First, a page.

Talk:Chronicles, Books of

From New World Encyclopedia
Unification Aspects:

Even more than the Books of Kings, the Books of Chronicles express what the Divine Principle calls the "ideal of the Temple." Together with the Books of Ezra and Nehemiah, Chronicles served as a guide to the Jews during the post-exilic period of preparation for the Messiah. During this time the people formerly known as the Israelites adopted an extremely serious attitude toward the preservation of the tradition upheld by the Temple of Jerusalem. According to the Principle, it was this attitude that enabled them to successfully establish the national level foundation for the Messiah, allowing him finally to be born in the person of Jesus of Nazareth.

(The people of the southern Kingdom of Judah) were taken into exile by the Babylonian king, Nebuchadnezzar. After they spent nearly seventy years as captives, Babylon fell to King Cyrus of Persia, who issued a royal decree liberating them. From that time, the Jewish people began a gradual return to Jerusalem and rebuilt the Temple. Ezra the scribe led the last group of returning Jews to Jerusalem and Nehemiah rebuilt the city wall. Inspired by the prophecy of Malachi, (Mal. 4:5) the people began preparations to receive the Messiah... From that time until the birth of Jesus was a period of four hundred years, the period of preparation for the advent of the Messiah.[1]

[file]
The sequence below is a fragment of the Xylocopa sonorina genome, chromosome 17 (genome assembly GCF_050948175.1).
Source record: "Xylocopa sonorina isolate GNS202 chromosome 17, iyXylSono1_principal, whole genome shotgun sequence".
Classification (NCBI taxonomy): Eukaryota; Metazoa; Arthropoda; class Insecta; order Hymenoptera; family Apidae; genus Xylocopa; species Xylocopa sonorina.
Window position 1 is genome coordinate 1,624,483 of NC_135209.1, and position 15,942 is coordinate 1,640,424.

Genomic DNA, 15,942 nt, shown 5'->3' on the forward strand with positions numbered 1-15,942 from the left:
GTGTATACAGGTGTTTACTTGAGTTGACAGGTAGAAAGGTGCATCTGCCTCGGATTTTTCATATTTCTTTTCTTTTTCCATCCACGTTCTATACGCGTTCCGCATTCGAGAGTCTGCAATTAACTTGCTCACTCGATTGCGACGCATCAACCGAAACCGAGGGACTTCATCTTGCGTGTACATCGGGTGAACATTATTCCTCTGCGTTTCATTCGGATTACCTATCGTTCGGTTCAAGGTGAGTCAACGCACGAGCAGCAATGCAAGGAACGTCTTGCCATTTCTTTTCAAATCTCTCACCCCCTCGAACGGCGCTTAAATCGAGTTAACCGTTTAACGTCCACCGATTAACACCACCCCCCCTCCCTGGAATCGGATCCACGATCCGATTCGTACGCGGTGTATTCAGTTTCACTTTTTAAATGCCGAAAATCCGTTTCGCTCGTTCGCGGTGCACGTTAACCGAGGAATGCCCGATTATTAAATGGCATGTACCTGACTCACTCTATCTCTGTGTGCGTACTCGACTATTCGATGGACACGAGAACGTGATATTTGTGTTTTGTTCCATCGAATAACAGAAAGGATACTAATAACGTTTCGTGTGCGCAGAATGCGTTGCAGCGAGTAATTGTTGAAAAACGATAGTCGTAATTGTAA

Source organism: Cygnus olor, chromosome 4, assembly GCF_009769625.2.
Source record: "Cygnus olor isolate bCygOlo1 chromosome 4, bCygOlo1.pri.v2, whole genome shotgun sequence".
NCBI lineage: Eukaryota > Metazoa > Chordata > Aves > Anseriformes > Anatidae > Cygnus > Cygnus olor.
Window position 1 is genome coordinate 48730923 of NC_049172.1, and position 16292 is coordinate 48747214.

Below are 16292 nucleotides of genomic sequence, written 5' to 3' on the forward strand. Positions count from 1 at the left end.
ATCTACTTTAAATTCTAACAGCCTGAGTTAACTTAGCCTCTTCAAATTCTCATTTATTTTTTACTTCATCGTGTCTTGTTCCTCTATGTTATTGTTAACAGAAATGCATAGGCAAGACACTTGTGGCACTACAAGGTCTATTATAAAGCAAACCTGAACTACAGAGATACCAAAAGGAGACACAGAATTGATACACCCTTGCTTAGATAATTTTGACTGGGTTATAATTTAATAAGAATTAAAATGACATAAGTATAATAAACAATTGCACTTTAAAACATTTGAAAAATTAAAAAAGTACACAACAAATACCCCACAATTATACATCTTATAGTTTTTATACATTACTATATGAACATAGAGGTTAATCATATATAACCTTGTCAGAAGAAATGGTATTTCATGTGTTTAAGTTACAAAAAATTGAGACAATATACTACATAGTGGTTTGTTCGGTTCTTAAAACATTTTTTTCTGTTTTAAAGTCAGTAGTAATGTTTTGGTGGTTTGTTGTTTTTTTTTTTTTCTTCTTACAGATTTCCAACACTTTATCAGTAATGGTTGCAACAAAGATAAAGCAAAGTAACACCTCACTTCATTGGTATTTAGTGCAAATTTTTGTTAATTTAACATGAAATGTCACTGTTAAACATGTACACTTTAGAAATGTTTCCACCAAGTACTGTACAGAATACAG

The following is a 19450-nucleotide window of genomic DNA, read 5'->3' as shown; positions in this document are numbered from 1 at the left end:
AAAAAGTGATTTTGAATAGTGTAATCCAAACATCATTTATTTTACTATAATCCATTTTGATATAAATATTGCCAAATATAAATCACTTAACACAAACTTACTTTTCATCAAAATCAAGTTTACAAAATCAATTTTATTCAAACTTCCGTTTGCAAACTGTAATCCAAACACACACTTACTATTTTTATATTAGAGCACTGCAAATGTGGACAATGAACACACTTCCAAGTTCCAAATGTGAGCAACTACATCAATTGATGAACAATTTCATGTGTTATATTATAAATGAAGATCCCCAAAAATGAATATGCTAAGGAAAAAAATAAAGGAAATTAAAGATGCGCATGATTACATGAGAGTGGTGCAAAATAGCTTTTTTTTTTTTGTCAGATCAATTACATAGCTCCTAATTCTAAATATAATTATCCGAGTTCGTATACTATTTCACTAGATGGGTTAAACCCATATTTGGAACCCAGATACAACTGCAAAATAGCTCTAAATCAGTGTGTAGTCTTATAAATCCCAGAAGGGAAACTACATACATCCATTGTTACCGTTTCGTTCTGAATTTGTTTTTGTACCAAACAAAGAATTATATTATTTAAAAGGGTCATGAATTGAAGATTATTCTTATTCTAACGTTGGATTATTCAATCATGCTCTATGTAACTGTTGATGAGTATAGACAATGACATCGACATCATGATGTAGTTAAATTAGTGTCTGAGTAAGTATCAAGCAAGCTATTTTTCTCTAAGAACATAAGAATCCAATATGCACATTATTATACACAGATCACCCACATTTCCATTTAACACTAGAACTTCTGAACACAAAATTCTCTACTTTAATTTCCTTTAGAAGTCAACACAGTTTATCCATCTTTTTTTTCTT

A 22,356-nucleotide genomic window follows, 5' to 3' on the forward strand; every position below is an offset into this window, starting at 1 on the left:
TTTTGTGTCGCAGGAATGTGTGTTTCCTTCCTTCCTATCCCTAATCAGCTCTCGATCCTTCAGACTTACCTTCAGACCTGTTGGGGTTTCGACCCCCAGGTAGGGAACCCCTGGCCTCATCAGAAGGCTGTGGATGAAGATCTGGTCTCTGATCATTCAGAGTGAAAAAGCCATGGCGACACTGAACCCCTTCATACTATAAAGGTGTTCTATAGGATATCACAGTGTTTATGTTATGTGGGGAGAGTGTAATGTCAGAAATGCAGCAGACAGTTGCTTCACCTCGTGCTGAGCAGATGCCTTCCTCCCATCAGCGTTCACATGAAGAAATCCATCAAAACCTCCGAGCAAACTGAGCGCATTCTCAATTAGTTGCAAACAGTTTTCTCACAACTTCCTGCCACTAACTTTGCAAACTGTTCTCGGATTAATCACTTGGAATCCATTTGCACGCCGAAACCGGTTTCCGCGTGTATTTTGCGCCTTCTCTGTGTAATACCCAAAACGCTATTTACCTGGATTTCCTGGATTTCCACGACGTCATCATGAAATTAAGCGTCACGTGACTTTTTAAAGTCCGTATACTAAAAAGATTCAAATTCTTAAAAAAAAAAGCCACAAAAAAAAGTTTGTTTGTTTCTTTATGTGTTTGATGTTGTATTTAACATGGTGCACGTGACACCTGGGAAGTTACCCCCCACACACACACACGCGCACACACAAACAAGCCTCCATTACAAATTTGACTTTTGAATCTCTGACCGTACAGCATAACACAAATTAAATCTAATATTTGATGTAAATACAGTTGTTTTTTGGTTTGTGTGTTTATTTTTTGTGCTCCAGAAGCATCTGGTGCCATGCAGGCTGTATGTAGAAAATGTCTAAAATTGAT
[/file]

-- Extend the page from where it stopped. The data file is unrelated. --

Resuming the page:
While Chronicles may not be as forthright as the Books of Kings in dealing with the shortcomings of certain kings of Judah such as David and Solomon, it is nevertheless a valuable source of both inspiration and information. It fills in some gaps left by the authors of Kings and provides otherwise unknown details about the Temple priesthood, the Levites and musicians. Also, by comparing the traditions of Chronicles and Kings, we can develop a more three-dimensional view of the period, like a person seeing a vista with both eyes instead of one. In some cases—such as the case of King Hezekiah, who is described prominently not only in Kings, Chronicles and Isaiah, but also in a document left by Judah's enemy, Sennacharib of Assyria—we have an historical viewpoint to bring matters into an even clearer focus.

While modern readers can easily fail to appreciate Chronicles because of its seemingly endless lists of genealogies and its similarity to the Books of Kings, a careful study of its material is well worth the effort.

Notes
  1. [1], Sun Myung Moon. Retrieved April 9, 2008.
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